As the founder and CEO/President of Community Wellness Centers of America LLC (CWCOA) and Equinox Electronic Medical Records (EMR), Dr. Robert Evans is working towards organizing and delivering required healthcare services in under-served communities that otherwise would be neglected.
As a medical physician and long time community activist, Dr. Evans understands the resources and programs required to address chronic illnesses through preventive programs, which are often absent from minority communities.
Dr. Evans has developed his companies with a primary mission to deliver state-of-the-art health programs and services, improve healthcare outcomes in under–served communities, and collaborate with hospital systems, physicians, and ancillary healthcare services. All of these steps will help to create a coordinated healthcare delivery system to provide equality in healthcare for residents through increased emphasis on prevention.
American health-care spending, measured in trillions of dollars, boggles the mind. Last year, we spent $3.2 trillion on health care — a number so large that it can be difficult to grasp its scale.A new study published in the Journal of the American Medical Association reveals what patients and their insurers are spending that money on, breaking it down by 155 diseases, patient age and category — such as pharmaceuticals or hospitalizations. Among its findings:
Chronic — and often preventable — diseases are a huge driver of personal health spending. The three most expensive diseases in 2013: diabetes ($101 billion), the most common form of heart disease ($88 billion) and back and neck pain ($88 billion).
Yearly spending increases aren’t uniform: Over a nearly two-decade period, diabetes and low back and neck pain grew at more than 6 percent per year — much faster than overall spending. Meanwhile, heart disease spending grew at 0.2 percent.
Medical spending increases with age — with the exception of newborns. About 38 percent of personal health spending in 2013 was for people over age 65. Annual spending for girls between 1 and 4 years old averaged $2,000 per person; older women 70 to 74 years old averaged $16,000.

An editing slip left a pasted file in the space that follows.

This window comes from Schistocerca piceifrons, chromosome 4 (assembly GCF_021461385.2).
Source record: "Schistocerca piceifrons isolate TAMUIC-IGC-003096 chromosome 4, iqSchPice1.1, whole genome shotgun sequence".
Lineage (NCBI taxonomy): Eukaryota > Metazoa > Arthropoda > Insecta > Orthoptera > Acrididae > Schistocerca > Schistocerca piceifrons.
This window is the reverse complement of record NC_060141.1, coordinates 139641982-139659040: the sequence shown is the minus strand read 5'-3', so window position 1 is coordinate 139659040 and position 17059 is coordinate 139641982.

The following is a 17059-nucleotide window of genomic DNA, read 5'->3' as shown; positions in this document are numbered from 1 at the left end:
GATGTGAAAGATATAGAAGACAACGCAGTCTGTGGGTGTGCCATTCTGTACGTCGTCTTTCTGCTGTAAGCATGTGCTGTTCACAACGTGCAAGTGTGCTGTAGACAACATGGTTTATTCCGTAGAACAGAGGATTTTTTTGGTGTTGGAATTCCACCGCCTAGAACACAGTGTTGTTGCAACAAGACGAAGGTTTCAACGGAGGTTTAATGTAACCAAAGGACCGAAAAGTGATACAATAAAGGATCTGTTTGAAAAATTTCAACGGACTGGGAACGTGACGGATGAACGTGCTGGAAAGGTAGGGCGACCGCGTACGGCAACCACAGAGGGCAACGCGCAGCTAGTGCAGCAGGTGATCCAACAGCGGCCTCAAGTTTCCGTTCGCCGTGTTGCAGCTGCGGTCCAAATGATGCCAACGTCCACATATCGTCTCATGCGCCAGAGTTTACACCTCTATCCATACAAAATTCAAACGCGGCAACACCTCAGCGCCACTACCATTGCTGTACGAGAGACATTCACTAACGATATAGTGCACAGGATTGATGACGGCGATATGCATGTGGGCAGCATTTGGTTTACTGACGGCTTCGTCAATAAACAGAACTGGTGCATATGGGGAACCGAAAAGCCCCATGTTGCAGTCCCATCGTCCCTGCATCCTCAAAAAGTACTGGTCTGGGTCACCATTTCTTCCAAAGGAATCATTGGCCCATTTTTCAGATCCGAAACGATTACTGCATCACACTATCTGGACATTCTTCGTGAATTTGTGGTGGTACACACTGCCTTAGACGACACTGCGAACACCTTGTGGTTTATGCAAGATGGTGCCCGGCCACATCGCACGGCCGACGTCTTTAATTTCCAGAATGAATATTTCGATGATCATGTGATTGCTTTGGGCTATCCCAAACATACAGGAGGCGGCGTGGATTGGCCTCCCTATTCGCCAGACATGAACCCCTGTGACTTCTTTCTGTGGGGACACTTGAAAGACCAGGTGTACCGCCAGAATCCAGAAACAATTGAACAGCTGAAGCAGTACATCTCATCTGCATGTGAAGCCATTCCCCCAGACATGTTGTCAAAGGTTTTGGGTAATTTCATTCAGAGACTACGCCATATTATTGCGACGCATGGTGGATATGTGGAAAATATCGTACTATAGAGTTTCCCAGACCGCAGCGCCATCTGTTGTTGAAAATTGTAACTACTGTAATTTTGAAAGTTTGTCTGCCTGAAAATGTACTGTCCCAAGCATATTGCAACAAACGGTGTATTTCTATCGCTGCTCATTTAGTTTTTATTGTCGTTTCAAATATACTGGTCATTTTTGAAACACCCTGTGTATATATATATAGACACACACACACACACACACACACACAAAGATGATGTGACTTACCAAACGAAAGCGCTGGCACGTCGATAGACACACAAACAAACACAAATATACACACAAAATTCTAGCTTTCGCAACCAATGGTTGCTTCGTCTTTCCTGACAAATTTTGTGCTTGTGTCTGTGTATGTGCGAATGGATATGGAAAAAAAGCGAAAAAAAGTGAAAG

The analysis provides some insight into what’s driving one particularly large statistic: Within a decade, close to a fifth of the American economy will consist of health care.
“It’s important we have a complete landscape when thinking about ways to make the health care system more efficient,” said Joseph Dieleman, an assistant professor at the Institute for Health Metrics and Evaluation at the University of Washington who led the work. Continue reading →
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Infants born with microcephaly and their family members in Pernambuco state in Brazil. (Felipe Dana/AP)
RIO DE JANEIRO — Nearly nine months after Zika was declared a global health emergency, the virus has infected at least 650,000 people in Latin America and the Caribbean, including tens of thousands of expectant mothers.
But to the great bewilderment of scientists, the epidemic has not produced the wave of fetal deformities so widely feared when the images of misshapen infants first emerged from Brazil.
Instead, Zika has left a puzzling and distinctly uneven pattern of damage across the Americas. According to the latest U.N. figures, of the 2,175 babies born in the past year with undersize heads or other congenital neurological damage linked to Zika, more than 75 percent have been clustered in a single region: northeastern Brazil.
The pattern is so confounding that health officials and scientists have turned their attention back to northeastern Brazil to understand why Zika’s toll has been so much heavier there. They suspect that other, underlying causes may be to blame, such as the presence of another mosquito-borne virus like chikungunya or dengue. Or that environmental, genetic or immunological factors combined with Zika to put mothers in the area at greater risk.
“We don’t believe that Zika is the only cause,” Fatima Marinho, director of the noncommunicable disease department at Brazil’s Ministry of Health, said in an interview.
Brazilian officials were bracing for a flood of fetal deformities as Zika spread this year to other regions of the country, Marinho said. However, “we are not seeing a big increase.”
Researchers and health officials remain cautious about the lower-than-expected numbers. The latest studies have found more evidence than ever that the virus can inflict severe damage on the developing infant brain, some of which may not be evident until later in childhood.
But researchers so far have learned a lot more about Zika’s potential to do harm than its likelihood of doing so.
Scientists at the U.S. Centers for Disease Control and Prevention are closely watching Puerto Rico, which has reported more than 26,800 cases of Zika. More than 7,000 pregnant women could be infected by the end of the year, according to the CDC.